'Hipsters hog spotlight'


April 26, 2012

Perth’s music industry is favouring alternative music while the mainstream genre is ignored, some local mainstreamers say.

Brad Gandy from pop-rock band ASTRO says he sees the bias particularly in the West Australian Music Industry Association, of which he is a member.

“You might find 80 per cent of [musicians] are actually mainstream and 20 per cent are alternative, but it’s that 20 per cent that get the attention and support from WAM,” Gandy told InkWire.

“When you look at [WAM’s] annual compilation of all music in WA, you won’t hear anything remotely that sounds mainstream.

“It’s all the alternative songs.”

Brad Gandy (centre) and his band ASTRO. Photo: courtesy ASTRO.

But WAM business manager Mike Jeffrey said the industry body catered to a wide variety of genres.

“We take the need for inclusiveness seriously,” Jeffrey said.

“We provide support to anyone in the industry who approaches us for assistance.

“Some of [the programs] that we facilitate are competitive, but the criteria relating to selection have nothing to do with genre.”

Cheryl Lim Photo: Alfinda Agyputri

Cheryl Lim, singer-songwriter who performs as Jade Diary, said the “hipster crowd” often influenced trends in the music industry.

“They’re people in their 20s to early 30s who dress retro-chic and tend to like quirky, original music,” Lim said.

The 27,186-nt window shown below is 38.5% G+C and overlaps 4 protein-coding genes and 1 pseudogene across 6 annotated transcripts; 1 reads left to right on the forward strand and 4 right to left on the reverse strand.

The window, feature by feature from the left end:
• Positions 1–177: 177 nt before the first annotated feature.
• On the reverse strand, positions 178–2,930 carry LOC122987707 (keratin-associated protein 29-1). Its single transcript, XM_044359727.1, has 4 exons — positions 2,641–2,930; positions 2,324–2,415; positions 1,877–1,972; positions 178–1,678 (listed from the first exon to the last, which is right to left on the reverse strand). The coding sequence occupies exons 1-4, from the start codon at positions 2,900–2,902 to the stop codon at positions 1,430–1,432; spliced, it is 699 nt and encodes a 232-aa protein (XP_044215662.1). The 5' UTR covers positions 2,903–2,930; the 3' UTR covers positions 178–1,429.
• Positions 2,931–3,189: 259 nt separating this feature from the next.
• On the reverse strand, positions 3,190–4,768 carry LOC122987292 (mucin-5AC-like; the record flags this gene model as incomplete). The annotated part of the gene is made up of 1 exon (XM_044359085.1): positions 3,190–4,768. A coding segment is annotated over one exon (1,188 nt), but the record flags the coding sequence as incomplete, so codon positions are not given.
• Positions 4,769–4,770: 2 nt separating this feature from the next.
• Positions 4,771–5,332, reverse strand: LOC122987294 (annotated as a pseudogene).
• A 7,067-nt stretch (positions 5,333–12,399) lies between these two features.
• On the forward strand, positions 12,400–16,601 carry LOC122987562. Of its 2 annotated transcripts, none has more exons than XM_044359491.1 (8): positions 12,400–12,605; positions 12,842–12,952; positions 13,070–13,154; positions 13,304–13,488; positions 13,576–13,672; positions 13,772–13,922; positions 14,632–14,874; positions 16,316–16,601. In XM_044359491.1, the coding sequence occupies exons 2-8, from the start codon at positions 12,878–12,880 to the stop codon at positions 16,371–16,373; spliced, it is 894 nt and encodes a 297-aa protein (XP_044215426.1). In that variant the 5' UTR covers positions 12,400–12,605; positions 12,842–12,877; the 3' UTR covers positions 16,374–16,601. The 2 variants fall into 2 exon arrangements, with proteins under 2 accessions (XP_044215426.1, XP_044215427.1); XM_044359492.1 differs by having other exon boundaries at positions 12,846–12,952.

“Because they’re the cool crowd, understandably the music industry favours their kind of music.

“It’s unfortunate that different genres are kind of excluded.

“It’s not necessarily based on how good the music is or how much people like the music.”

Lim said the music industry tended to “pigeon-hole” the audience.

“They assume that if [one genre] sells in one demographic, then something else is not gonna sell,” she said.

“But music doesn’t quite work that way.

“It sometimes crosses a lot of boundaries.

Lim said that good music was good music and people were not so silly as to say: ‘”I only like this type of music and if it’s not, I hate it”.

Gandy said WAM was in the best position to make a change.

“WAM as an association should be promoting everyone, giving everyone a fair go,” he said.

“It’s not about not supporting [alternative musicians] – it’s about supporting everyone equally across the board.”

Categories: Entertainment

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